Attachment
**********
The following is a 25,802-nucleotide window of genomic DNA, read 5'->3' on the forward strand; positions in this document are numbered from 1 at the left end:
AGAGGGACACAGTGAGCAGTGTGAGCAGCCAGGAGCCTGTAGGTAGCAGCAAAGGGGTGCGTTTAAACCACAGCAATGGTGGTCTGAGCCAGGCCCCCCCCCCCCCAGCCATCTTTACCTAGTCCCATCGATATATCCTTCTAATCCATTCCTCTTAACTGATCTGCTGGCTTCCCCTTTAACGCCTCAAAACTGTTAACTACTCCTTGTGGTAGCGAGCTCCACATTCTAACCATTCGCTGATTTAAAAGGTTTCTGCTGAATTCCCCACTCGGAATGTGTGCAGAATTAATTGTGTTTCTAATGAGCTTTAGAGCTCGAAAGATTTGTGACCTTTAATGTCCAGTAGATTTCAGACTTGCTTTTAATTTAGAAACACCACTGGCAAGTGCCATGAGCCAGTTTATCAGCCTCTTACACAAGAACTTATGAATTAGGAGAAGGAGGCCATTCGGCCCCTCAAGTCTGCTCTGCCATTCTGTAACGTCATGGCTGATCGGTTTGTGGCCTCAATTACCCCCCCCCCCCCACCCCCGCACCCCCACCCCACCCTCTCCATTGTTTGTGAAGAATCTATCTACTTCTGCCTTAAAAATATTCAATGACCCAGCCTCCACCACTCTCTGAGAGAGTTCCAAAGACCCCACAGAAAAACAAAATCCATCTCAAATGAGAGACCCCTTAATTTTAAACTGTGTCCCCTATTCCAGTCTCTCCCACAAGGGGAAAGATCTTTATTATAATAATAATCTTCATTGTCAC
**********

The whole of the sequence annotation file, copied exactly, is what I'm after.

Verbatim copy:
The following is a 25,802-nucleotide window of genomic DNA, read 5'->3' on the forward strand; positions in this document are numbered from 1 at the left end:
AGAGGGACACAGTGAGCAGTGTGAGCAGCCAGGAGCCTGTAGGTAGCAGCAAAGGGGTGCGTTTAAACCACAGCAATGGTGGTCTGAGCCAGGCCCCCCCCCCCCCAGCCATCTTTACCTAGTCCCATCGATATATCCTTCTAATCCATTCCTCTTAACTGATCTGCTGGCTTCCCCTTTAACGCCTCAAAACTGTTAACTACTCCTTGTGGTAGCGAGCTCCACATTCTAACCATTCGCTGATTTAAAAGGTTTCTGCTGAATTCCCCACTCGGAATGTGTGCAGAATTAATTGTGTTTCTAATGAGCTTTAGAGCTCGAAAGATTTGTGACCTTTAATGTCCAGTAGATTTCAGACTTGCTTTTAATTTAGAAACACCACTGGCAAGTGCCATGAGCCAGTTTATCAGCCTCTTACACAAGAACTTATGAATTAGGAGAAGGAGGCCATTCGGCCCCTCAAGTCTGCTCTGCCATTCTGTAACGTCATGGCTGATCGGTTTGTGGCCTCAATTACCCCCCCCCCCCCACCCCCGCACCCCCACCCCACCCTCTCCATTGTTTGTGAAGAATCTATCTACTTCTGCCTTAAAAATATTCAATGACCCAGCCTCCACCACTCTCTGAGAGAGTTCCAAAGACCCCACAGAAAAACAAAATCCATCTCAAATGAGAGACCCCTTAATTTTAAACTGTGTCCCCTATTCCAGTCTCTCCCACAAGGGGAAAGATCTTTATTATAATAATAATCTTCATTGTCAC